On her Facebook page on Dec. 10, Hawkins said she would wear the hijab in solidarity with Muslim neighbors. "I stand in religious solidarity with Muslims because they, like me, a Christian, are people of the book."
Hawkins, who has written on race, religion and American politics, said she had consulted with the local chapter of the Council on American Islamic Relations, an advocacy group, to make sure that it would not be seen as offensive for a non-Muslim woman to wear the headscarf.
The solidarity gesture comes as Muslims around the United States report worries of a backlash and growing Islamophobia after a couple who had pledged allegiance to the extremist group Islamic State in Iraq and the Levant (ISIL) killed 14 people in California in early December.
After she was criticized for saying Christians and Muslims worship the same God, Hawkins said on her Facebook page that there are convincing arguments for expressing religious solidarity with Muslims and Jews and asked people who do not agree with her to accept her love and her offering of peace.
Female Writer Perihan Mağden faces up to 4 years in jail for ‘insulting’ Erdoğan
February 07, 2016
Turkish novelist and columnist Perihan Mağden is facing one to four years in prison on the charge of insulting President Recep Tayyip Erdoğan.
A recent indictment prepared by the İstanbul Chief Prosecutor's Office argued that Mağden insulted Erdoğan during an interview with news portal diken.com.tr when she criticized the Nokta weekly news magazine being pulled from shelves on Nov. 3, 2015 due to a cover that depicted the president.
Mağden will appear before the İstanbul 2nd Criminal Court of First Instance in the coming days.
In her statement to the prosecutor overseeing the investigation, Mağden denied the claim of libel against Erdoğan and said she just shared her opinions with Diken reporter Tunca İlker Öğreten.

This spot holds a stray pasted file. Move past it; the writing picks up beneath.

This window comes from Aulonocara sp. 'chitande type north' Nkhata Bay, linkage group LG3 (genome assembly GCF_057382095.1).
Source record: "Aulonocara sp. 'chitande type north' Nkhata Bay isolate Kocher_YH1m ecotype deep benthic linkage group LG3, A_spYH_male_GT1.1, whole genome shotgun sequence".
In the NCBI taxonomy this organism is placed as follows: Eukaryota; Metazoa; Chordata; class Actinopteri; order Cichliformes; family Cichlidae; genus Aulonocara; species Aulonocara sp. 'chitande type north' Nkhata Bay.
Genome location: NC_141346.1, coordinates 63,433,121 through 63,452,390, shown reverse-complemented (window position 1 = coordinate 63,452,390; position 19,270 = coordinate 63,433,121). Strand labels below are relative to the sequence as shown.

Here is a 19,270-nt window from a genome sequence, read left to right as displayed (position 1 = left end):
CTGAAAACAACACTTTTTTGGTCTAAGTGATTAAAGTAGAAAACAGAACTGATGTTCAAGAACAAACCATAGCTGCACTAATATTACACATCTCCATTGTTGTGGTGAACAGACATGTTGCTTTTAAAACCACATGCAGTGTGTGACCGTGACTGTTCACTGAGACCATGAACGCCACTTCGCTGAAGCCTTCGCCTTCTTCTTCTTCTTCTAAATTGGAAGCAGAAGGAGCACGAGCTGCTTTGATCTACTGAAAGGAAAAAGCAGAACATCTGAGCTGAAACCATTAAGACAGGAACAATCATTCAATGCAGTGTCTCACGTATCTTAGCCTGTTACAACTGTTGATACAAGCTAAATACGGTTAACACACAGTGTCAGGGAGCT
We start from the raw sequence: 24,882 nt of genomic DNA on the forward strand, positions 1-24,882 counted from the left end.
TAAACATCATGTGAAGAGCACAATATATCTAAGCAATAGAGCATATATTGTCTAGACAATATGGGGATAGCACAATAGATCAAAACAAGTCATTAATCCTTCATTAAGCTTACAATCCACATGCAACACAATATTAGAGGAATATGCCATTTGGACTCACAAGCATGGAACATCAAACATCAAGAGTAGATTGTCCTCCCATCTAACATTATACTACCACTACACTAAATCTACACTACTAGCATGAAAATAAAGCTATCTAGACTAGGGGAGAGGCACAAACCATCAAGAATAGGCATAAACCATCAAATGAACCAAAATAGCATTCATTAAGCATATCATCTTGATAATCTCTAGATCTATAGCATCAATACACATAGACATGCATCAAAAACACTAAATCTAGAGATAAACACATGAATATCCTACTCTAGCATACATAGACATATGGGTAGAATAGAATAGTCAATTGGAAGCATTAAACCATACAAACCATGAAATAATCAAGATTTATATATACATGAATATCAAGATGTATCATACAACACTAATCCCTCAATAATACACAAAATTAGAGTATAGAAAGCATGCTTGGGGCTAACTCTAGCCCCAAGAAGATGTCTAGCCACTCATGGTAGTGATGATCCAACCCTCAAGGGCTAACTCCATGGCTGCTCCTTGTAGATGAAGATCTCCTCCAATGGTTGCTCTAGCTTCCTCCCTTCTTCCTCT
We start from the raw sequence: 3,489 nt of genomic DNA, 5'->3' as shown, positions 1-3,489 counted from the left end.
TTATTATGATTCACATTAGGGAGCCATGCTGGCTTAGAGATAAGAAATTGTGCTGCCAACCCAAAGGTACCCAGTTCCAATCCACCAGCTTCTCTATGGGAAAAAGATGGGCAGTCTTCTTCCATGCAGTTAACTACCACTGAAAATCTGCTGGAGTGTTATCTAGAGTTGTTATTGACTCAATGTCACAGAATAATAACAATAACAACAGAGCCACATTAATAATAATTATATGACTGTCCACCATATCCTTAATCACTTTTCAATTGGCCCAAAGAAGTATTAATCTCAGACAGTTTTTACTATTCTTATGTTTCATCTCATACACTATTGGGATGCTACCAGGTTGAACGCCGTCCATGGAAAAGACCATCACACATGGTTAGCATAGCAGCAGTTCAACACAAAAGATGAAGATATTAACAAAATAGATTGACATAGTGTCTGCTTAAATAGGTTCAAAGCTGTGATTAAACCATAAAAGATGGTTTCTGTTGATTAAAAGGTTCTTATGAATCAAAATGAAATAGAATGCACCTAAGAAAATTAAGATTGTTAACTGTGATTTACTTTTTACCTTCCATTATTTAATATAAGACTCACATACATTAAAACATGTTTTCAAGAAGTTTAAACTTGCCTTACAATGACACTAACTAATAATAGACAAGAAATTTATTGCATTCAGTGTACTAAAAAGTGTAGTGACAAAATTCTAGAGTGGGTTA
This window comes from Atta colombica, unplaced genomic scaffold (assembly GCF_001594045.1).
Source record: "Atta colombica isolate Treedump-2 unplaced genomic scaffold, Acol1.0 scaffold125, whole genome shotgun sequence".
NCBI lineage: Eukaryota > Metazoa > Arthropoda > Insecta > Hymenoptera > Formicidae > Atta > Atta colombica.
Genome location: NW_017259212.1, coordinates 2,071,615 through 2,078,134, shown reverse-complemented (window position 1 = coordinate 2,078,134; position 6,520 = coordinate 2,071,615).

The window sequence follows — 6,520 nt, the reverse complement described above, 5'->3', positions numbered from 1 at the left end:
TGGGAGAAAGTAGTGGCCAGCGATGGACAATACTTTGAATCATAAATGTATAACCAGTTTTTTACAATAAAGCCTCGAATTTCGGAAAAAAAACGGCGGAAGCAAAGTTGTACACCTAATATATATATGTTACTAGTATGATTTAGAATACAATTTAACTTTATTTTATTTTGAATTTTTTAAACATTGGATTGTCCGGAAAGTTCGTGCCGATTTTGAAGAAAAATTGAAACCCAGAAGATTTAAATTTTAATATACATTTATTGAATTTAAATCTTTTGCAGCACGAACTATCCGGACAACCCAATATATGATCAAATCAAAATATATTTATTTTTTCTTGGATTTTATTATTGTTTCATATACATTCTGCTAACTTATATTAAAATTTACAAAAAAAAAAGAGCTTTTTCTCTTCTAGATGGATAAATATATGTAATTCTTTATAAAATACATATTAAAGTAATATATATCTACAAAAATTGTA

However, the prosecutor said Mağden's remarks exceeded the limits of criticism and that her expressions are obviously insulting.
In 2015 hundreds of people including prominent intellectuals, journalists and citizens were compelled to appear in court on charges of violating Article 299 of the Turkish Penal Code (TCK), frequently used as the basis for cases alleging insult of the president. This unprecedented development reflects the worrying trend of the limiting of free speech and free expression in Turkey.
More Haredi men working, as Arab women drop out of labor force
The percentage of working-age haredi men who were working increased 3 percentage points, reaching 52%. At the same time, the labor participation of Arab women fell roughly 1 percentage point.
The two main groups that economists say Israel must integrate into the labor market are heading in opposite directions, according to a report released on Sunday by the Finance Ministry chief economist.
The report found that in 2015, the percentage of working-age haredi (ultra-Orthodox) men who were working increased three percentage points over the previous year, reaching 52 percent.
At the same time, the labor participation of Arab women fell roughly 1 percentage point.
Bank of Israel Gov. Karnit Flug warned in late January that integrating those two populations was crucial for Israel’s mediumand long-term economic health.